Senate Committee Wonders Where State’s Water Supply Plan Is

By David Cruz

The Senate Legislative Oversight Committee chose Earth Day to raise the issue of the long-awaited update to the state’s water supply plan, which is supposed to take stock of the state of our current water stock and find ways to protect and preserve it. In so doing, maybe they could take a shot or two at the governor, who most environmentalists feel has not been a good steward of the state’s natural resources.

“The water plan was last updated in 1996, almost 20 years ago,” noted chairman Sen. Robert Gordon. “The committee extended an invitation to the commissioner of the Department of Environmental Protection or appropriate staff to testify on this subject. … On Monday I received a call from Commissioner [Bob] Martin’s office informing me that the commissioner declined to attend.”

Sierra Club Director Jeff Tittel, the most frequent critic of state environmental policies, testified that New Jersey faced a water crisis if it didn’t address its growing pollution problems and sprawling development. He said the Christie administration is just the latest to ignore this legislatively-mandated update and wondered aloud as to its motivations.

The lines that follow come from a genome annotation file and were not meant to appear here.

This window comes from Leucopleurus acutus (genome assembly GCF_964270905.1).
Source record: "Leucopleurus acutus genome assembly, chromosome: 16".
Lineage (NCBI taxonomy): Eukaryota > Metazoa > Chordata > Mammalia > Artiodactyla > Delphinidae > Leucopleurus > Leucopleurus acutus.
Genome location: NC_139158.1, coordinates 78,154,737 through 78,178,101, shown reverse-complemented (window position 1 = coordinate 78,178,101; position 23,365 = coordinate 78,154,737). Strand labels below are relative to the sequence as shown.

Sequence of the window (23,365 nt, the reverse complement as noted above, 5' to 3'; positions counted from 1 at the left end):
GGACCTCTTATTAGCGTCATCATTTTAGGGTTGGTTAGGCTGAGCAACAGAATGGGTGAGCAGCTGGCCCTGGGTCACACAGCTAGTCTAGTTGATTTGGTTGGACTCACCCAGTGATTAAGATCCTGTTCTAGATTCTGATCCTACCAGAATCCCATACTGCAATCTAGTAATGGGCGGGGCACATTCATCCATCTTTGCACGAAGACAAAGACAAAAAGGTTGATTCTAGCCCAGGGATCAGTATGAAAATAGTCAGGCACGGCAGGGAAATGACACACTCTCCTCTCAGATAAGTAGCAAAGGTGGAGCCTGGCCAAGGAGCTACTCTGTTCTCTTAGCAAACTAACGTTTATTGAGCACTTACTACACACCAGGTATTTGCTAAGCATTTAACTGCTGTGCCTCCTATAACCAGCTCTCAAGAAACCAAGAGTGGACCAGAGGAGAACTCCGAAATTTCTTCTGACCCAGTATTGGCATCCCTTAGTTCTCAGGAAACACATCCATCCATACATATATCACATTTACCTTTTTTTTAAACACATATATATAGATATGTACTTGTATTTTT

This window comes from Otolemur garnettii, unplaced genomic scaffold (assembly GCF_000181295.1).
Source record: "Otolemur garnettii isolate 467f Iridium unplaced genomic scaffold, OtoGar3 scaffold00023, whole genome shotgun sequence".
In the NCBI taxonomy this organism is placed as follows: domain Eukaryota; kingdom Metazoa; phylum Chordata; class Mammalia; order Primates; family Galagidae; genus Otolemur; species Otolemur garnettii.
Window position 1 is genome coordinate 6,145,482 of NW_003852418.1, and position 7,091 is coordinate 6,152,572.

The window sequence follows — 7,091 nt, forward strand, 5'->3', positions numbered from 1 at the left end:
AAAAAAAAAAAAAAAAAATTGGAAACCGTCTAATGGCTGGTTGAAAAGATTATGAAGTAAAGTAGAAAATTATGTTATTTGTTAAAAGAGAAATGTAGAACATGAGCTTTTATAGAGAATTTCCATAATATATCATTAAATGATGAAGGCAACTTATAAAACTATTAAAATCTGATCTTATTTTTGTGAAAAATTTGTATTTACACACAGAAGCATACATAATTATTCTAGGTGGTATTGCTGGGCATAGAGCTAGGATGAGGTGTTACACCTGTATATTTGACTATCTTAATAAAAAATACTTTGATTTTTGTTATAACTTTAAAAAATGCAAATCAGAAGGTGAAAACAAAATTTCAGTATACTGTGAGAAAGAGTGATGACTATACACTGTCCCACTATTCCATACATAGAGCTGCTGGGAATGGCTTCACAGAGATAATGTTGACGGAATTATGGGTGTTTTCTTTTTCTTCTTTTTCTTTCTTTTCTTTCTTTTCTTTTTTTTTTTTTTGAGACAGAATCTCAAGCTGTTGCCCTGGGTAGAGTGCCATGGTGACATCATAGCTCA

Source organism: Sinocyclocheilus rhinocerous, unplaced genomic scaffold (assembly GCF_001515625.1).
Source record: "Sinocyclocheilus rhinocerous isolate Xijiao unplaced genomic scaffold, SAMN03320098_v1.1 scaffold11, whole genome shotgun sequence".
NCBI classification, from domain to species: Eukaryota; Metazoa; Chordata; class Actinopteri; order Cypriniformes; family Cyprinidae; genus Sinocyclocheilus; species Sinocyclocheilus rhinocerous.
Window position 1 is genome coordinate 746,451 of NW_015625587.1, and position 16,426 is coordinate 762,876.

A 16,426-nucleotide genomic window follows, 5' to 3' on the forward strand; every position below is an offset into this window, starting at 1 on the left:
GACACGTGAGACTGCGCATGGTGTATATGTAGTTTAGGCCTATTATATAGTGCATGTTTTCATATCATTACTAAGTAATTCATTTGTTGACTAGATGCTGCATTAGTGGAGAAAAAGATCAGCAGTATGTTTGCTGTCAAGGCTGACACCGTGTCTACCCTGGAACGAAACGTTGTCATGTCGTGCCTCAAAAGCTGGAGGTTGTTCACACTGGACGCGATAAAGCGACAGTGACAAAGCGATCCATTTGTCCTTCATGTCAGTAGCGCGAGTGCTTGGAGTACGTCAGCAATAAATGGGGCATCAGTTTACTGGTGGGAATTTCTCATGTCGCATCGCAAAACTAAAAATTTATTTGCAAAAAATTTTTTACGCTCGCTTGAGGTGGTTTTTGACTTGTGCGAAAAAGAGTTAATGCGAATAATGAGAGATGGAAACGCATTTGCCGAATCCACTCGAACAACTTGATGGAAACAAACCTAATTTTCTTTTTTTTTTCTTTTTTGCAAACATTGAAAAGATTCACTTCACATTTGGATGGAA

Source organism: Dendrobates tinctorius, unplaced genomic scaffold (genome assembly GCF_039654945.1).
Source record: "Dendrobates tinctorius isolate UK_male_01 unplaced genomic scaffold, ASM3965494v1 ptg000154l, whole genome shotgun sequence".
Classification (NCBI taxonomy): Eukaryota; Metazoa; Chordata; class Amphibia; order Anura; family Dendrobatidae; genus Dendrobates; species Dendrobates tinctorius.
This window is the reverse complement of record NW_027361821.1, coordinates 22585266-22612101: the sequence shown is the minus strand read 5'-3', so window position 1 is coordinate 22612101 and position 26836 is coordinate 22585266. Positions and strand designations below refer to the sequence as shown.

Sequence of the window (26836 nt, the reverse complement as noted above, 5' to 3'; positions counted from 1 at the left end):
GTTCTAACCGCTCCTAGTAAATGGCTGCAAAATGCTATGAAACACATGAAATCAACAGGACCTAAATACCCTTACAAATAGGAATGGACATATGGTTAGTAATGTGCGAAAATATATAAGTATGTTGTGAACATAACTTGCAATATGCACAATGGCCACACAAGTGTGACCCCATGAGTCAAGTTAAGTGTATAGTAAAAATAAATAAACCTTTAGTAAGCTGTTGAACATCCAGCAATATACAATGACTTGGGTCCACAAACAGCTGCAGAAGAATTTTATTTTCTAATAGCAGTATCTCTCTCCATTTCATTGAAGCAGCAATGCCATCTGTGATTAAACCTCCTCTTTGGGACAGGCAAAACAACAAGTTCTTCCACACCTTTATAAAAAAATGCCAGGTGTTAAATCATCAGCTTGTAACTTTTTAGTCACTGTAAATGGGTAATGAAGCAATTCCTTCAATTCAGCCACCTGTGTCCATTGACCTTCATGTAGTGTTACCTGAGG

“The failure for that to come out is shameful and is part of an administration whose attack on science and planning is worse than anything I’ve ever seen,” he said.

In a room stacked with environmentalists, Republican Sen. Tom Kean had had enough Christie bashing. He called out Tittel for what he thought were highly-partisan remarks.

“The Kean administration put out a statewide water plan. The Florio administration did not. The Whitman administration put out a water plan. The McGreevey, Codey, Corzine administration have not,” he said to Tittel. “Would you call the Florio, McGreevey, Codey, Corzine administrations shameful?”

“I’m not shy about criticizing every administration,” replied Tittel.

A DEP spokesperson told NJTV News, “We’re continuing to work on final revisions to the plan, but at this point we do not have a firm release date.”

In the end, committee members agreed that they would all sign on to a letter asking the DEP to get the lead out — so to speak — and present a final revision of the plan. Only then, they say, will anyone really have an idea of whether or not the state’s water supply is really in jeopardy or if the environmentalists here are simply all wet.